Etymology
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exhibit (n.)

1620s, "document or object produced as evidence in court," from Latin exhibitum, noun use of neuter past participle of exhibere "to display, show," "to show, display, present," literally "hold out, hold forth," from ex "out" (see ex-) + habere "to hold" (from PIE root *ghabh- "to give or receive"). Meaning "object displayed in a fair, museum, etc." is from 1862. Transferred use of exhibit A "important piece of evidence" is by 1906.

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*dlegh- 

Proto-Indo-European root found in Celtic, Germanic, Slavic, and possibly Latin, meaning "to engage oneself, be or become fixed."

It forms all or part of: indulge; indulgence; play; pledge; plight (v.) "to pledge;" replevin.

It is the hypothetical source of/evidence for its existence is provided by: Sanskrit drmha-, drhya- "to fix, make firm;" Old Avestan derez- "fetter;" Gaulish delgu "to hold," Middle Welsh dala "to hold," Old Breton delgim "to hold;" Old Saxon plegan "vouch for," Gothic tulgjan "to fasten."

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Amy 

fem. proper name, from Old French Amee, literally "beloved," from fem. past participle of amer "to love," from Latin amare "to love, be in love with; find pleasure in," Proto-Italic *ama- "to take, hold," from a PIE root meaning "take hold of," also the source of Sanskrit amisi, amanti "take hold of; swear;" Avestan *ama- "attacking power;" Greek omnymi "to swear," anomotos "under oath;" Old Irish namae "enemy." According to de Vaan, "The Latin meaning has developed from 'to take the hand of' [to] 'regard as a friend'."

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continence (n.)

late 14c., "self-restraint, moderation," especially with regard to desires and passions, "moderation in sexual intercourse, chastity, restraint of the sexual passions within lawful bounds," from Old French continence (14c.) and directly from Latin continentia "a holding back, repression," abstract noun from continent-, present-participle stem of continere "to hold back, check," also "hold together, enclose," from assimilated form of com "with, together" (see con-) + tenere "to hold" (from PIE root *ten- "to stretch").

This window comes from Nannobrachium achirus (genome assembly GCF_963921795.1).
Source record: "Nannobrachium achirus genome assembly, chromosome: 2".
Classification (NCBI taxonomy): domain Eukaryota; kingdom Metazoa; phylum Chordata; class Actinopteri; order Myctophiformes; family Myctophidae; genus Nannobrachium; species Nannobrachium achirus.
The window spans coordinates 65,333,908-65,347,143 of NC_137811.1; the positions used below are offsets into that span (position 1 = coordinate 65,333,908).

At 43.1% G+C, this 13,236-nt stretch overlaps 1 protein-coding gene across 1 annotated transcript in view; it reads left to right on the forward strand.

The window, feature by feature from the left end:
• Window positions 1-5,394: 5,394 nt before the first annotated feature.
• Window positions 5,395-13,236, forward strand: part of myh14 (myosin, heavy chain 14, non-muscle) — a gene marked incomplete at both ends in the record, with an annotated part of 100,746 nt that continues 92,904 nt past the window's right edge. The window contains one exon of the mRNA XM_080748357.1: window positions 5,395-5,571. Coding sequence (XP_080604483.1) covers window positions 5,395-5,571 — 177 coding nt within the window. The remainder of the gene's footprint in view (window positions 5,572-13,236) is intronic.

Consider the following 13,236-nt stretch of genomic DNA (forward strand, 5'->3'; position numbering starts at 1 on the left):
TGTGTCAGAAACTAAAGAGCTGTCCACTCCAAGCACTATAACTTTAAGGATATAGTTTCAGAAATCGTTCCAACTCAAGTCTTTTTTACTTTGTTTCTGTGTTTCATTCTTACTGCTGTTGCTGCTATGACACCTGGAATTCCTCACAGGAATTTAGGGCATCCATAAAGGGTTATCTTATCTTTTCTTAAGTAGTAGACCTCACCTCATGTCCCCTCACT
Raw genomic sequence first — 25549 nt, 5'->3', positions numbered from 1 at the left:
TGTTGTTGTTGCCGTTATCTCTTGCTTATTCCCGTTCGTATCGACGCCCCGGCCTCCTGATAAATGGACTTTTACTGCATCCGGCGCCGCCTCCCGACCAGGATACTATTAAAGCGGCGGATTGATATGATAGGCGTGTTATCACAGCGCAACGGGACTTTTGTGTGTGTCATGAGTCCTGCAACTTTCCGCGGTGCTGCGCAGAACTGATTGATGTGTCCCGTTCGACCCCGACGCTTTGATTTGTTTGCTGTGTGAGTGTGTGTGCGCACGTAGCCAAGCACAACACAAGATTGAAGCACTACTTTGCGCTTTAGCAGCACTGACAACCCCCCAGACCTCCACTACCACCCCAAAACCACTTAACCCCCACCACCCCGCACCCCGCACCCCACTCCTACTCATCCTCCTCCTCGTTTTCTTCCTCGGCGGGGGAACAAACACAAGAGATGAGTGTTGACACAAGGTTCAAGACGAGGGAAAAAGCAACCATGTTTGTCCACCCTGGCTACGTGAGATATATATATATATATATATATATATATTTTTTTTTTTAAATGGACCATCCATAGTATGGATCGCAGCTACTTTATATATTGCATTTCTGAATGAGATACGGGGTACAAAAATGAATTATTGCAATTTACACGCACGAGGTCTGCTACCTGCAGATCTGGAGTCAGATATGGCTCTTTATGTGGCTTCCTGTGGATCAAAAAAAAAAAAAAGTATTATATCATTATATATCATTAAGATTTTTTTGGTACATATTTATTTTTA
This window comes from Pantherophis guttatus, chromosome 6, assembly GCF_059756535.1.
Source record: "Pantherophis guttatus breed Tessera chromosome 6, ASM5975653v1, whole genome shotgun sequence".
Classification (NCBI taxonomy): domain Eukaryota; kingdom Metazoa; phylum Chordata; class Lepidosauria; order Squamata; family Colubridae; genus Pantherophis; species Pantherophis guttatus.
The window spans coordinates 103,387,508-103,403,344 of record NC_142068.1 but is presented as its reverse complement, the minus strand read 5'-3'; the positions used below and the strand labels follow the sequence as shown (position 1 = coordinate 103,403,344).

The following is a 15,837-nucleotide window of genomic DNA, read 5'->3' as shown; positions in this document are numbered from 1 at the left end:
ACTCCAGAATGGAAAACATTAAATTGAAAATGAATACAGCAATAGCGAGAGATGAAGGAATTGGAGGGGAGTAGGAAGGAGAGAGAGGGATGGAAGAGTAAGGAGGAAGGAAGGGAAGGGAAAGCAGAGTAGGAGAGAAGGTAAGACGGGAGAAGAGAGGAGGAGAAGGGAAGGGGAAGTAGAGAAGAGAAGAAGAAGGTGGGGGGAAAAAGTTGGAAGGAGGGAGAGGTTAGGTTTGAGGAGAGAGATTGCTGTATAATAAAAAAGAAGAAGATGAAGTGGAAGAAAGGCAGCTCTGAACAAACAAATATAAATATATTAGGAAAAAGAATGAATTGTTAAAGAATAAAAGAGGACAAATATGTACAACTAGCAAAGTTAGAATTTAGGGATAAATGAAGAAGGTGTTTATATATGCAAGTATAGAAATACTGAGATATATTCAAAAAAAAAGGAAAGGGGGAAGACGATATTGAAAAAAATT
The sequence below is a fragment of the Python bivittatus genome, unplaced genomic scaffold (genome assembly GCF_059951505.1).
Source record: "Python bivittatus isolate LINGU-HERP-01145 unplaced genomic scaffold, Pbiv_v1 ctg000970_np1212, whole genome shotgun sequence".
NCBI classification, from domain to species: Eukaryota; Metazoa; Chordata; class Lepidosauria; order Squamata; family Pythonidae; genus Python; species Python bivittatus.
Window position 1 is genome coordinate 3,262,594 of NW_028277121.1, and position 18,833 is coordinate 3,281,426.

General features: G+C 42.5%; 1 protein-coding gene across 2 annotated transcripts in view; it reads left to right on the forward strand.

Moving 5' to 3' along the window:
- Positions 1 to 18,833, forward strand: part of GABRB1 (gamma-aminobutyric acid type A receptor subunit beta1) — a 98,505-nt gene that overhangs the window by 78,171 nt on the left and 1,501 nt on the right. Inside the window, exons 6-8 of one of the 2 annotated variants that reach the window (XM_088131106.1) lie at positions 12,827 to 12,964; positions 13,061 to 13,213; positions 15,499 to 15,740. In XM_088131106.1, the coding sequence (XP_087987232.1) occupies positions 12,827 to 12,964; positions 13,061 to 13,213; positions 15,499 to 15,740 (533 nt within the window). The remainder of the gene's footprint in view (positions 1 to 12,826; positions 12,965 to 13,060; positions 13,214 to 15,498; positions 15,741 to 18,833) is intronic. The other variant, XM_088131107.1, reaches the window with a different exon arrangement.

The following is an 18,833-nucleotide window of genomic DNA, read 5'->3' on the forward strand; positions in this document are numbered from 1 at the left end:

In reference to the body's eliminatory functions, from 1915. Related: Continency.

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inhibition (n.)

late 14c., "formal prohibition; interdiction of legal proceedings by authority;" also, the document setting forth such a prohibition, from Old French inibicion and directly from Latin inhibitionem (nominative inhibitio) "a restraining," from past participle stem of inhibere "to hold in, hold back, keep back," from in- "in, on" (from PIE root *en "in") + habere "to hold" (from PIE root *ghabh- "to give or receive"). Psychological sense of "involuntary check on an expression of an impulse" is from 1876.

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hug (n.)

1610s, a hold in wrestling, from hug (v.). Meaning "an affectionate embrace" is from 1650s.

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mouthful (n.)

early 15c., "as much as a mouth can hold," from mouth (n.) + -ful. Meaning "a lot to say" is from 1748.

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prohibit (v.)

"forbid, interdict by authority," early 15c., prohibiten, from Latin prohibitus, past participle of prohibere "hold back, restrain, hinder, prevent," from pro "away, forth" (see pro-) + habere "to hold" (from PIE root *ghabh- "to give or receive"). For form, compare inhibit, exhibit. Related: Prohibited; prohibiting.

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bagful (n.)

"as much as a bag will hold," c. 1300, bagge-ful, from bag (n.) + -ful.

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glassful (n.)

Old English glæsful "as much as a glass will hold;" see glass (n.) + -ful.

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